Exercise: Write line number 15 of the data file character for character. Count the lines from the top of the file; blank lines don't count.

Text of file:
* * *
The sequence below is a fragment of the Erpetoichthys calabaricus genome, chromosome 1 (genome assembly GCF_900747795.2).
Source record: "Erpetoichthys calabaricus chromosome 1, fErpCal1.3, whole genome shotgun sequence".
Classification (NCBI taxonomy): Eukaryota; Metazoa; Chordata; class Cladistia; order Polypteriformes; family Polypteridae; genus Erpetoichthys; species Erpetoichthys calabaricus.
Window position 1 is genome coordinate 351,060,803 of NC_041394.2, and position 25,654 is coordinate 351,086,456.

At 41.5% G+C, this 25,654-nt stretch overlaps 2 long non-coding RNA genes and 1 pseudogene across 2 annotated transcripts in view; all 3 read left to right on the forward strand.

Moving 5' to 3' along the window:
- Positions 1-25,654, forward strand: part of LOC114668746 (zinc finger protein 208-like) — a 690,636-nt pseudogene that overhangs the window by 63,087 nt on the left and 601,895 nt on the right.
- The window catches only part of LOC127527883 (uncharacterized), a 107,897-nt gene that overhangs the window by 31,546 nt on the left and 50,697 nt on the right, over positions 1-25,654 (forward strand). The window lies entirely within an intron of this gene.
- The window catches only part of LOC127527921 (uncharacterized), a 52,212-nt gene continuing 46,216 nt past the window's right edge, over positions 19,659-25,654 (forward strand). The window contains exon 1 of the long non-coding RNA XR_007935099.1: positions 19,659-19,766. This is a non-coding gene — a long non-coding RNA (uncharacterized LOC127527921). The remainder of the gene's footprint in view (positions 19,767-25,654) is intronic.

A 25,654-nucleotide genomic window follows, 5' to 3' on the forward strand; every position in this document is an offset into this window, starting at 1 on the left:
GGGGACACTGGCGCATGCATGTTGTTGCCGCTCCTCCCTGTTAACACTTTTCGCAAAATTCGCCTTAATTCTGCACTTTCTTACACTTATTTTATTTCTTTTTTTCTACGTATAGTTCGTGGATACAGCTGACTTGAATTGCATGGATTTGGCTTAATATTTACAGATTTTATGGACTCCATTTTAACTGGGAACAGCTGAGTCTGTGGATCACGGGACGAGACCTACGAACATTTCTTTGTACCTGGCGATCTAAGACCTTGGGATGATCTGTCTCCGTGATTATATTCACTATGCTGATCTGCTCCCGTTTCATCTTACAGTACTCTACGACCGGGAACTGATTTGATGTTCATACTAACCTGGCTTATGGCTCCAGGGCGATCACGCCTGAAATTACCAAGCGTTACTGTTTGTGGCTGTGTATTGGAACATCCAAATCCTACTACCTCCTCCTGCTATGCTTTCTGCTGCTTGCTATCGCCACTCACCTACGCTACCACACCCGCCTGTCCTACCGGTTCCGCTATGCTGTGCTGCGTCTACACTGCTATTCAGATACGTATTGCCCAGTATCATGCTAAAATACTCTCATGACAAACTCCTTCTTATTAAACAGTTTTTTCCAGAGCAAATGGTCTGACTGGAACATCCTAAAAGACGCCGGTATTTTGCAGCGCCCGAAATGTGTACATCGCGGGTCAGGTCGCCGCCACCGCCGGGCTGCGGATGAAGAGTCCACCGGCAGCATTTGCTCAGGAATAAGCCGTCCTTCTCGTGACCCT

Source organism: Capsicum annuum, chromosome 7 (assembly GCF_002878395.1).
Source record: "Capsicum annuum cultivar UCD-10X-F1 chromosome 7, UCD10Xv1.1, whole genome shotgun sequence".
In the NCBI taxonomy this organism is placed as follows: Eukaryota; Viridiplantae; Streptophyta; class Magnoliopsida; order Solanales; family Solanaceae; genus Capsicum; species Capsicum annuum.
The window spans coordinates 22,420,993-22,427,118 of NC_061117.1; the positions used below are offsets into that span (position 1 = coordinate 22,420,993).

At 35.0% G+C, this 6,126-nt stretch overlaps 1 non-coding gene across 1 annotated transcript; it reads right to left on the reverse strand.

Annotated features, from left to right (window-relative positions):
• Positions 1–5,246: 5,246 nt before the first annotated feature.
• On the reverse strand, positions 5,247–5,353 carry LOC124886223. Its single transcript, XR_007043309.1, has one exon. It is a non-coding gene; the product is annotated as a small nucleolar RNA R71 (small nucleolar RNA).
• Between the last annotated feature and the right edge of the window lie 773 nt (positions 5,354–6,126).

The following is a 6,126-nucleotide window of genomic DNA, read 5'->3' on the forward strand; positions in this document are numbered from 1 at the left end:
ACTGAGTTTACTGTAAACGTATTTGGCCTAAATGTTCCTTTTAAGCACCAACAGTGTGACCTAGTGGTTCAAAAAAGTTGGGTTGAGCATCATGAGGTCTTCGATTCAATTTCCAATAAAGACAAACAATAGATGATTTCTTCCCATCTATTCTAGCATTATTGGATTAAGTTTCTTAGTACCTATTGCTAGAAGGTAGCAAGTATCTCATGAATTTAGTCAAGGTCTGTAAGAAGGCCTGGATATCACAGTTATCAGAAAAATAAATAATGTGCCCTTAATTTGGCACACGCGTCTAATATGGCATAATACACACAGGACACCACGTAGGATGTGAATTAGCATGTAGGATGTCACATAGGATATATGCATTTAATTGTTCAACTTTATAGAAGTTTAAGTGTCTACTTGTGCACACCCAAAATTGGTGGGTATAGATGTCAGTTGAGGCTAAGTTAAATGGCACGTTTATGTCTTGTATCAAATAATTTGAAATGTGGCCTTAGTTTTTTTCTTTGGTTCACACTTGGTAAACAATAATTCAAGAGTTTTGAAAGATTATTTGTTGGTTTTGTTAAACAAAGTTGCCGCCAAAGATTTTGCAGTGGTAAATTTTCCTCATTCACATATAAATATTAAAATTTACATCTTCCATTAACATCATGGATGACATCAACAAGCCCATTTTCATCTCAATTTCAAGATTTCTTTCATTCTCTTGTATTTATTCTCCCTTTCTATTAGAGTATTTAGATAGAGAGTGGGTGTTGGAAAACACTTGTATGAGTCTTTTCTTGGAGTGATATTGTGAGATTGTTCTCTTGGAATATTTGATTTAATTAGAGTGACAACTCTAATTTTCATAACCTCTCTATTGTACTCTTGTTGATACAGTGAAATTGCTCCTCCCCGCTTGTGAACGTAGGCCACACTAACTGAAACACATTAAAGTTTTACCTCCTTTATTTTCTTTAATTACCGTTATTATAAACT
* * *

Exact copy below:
The window spans coordinates 22,420,993-22,427,118 of NC_061117.1; the positions used below are offsets into that span (position 1 = coordinate 22,420,993).